Anger: Your ally or enemy?

Some feel anger is good when you are fighting. They feel it gives a fighter, an added advantage over your opponent as it may intimidate him. What I feel is, it may work at a junior level. Being angry against an advanced fighter is something that should be totally avoided. Why? Because, intimidating an advanced practitioner will not be that easy and being angry can turn out to be a liability for you. 

Let us note down some points on how it can be a liability.

  • It clouds over our judgement.
  • Makes us under-estimate the opponent.
  • You can get hurt as you do not think before you attack when influenced by rage
  • Angry mind lets the opponent take advantage of you.

So, is rage really good for a fight? Not just fight, but any situation in life, is anger really the answer?

To answer the above questions, it is best to quote Michael Jai White, where he explains about anger in the movie “Never Back Down 2“.

Or, better yet, from the movie Enter the Dragon.

So, when you can calm down our hyper active mind, we are able to see clearly and thus, we are not just able to hurt our opponent, we can avoid being hurt as well. Being calm when you are fighting is a challenge alright. But when your judgement is not clouded by anger, you are truly able to fight. When you are angry, you let your opponent to hurt you easily without you even realizing it.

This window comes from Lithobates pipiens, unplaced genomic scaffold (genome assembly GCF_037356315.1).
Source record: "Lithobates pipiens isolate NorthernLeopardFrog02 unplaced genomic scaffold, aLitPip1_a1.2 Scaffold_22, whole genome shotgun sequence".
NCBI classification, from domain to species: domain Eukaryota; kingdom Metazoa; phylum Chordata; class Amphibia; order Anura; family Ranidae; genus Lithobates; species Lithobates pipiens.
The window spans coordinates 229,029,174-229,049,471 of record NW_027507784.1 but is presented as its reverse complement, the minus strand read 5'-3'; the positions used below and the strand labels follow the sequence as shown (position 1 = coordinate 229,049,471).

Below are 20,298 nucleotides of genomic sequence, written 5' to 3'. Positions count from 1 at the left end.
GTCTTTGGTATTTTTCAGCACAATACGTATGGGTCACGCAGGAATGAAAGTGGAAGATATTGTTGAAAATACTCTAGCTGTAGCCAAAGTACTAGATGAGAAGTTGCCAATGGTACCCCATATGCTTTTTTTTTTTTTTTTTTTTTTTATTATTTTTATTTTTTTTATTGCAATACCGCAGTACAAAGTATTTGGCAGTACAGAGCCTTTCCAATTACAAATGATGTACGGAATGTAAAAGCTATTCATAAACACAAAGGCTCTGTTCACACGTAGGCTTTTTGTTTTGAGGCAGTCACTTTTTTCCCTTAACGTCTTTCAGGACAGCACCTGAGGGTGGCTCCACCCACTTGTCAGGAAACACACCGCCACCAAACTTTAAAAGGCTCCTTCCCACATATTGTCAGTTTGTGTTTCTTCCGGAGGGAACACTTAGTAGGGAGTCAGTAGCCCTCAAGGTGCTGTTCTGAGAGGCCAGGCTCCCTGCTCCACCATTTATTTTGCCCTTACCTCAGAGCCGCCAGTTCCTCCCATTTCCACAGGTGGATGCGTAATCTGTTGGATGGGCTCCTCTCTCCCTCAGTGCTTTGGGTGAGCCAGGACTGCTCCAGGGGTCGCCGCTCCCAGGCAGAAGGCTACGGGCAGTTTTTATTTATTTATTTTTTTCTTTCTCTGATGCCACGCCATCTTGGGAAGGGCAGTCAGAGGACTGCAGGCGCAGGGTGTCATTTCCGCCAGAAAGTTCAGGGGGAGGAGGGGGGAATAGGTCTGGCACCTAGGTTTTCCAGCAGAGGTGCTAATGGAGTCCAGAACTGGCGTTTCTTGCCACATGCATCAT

What can be better than to remember a quote by Bruce Lee to conclude this post, right?

A quick temper will make a fool of you soon enough.
                                                                                         – Bruce Lee
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About Karthik S Vailaya

Martial Arts enthusiast, Karate Black Belt 3rd Dan, Earnest Reader, Out of the Box Thinker. View all posts by Karthik S Vailaya

4 responses to “Anger: Your ally or enemy?

  • myshotokan

    Anger has its place, but I agree it’s not on the sparring floor.

    I’d be interested in reading more about where you place your mind and how you soothe your emotions during freestyle sparring, and how that changes between dojo sparring and tournament sparring.

    If I were to look at your face while you sparred, how expressive would it be, and what kinds of expressions would I see?

    Osu from Winnipeg, thanks for visiting my blog, too!

    Jill
    my training blog

    • Karthik S Vailaya

      For me, anger was never present when I am training in the dojo or participating in any tournament. I have no idea why it is so. But, it has always been so.
      You just asked an interesting question about how expressive I am while I am engaged in free sparring. That question remains unanswered as yet and gives me an opportunity to think about getting my fight captured in a camera and then watch closely. Hopefully I will get a video uploaded soon and I would like you to help me out in this matter by telling me how expressive I am.
      Thanks a lot for your valuable comment.
      Osu

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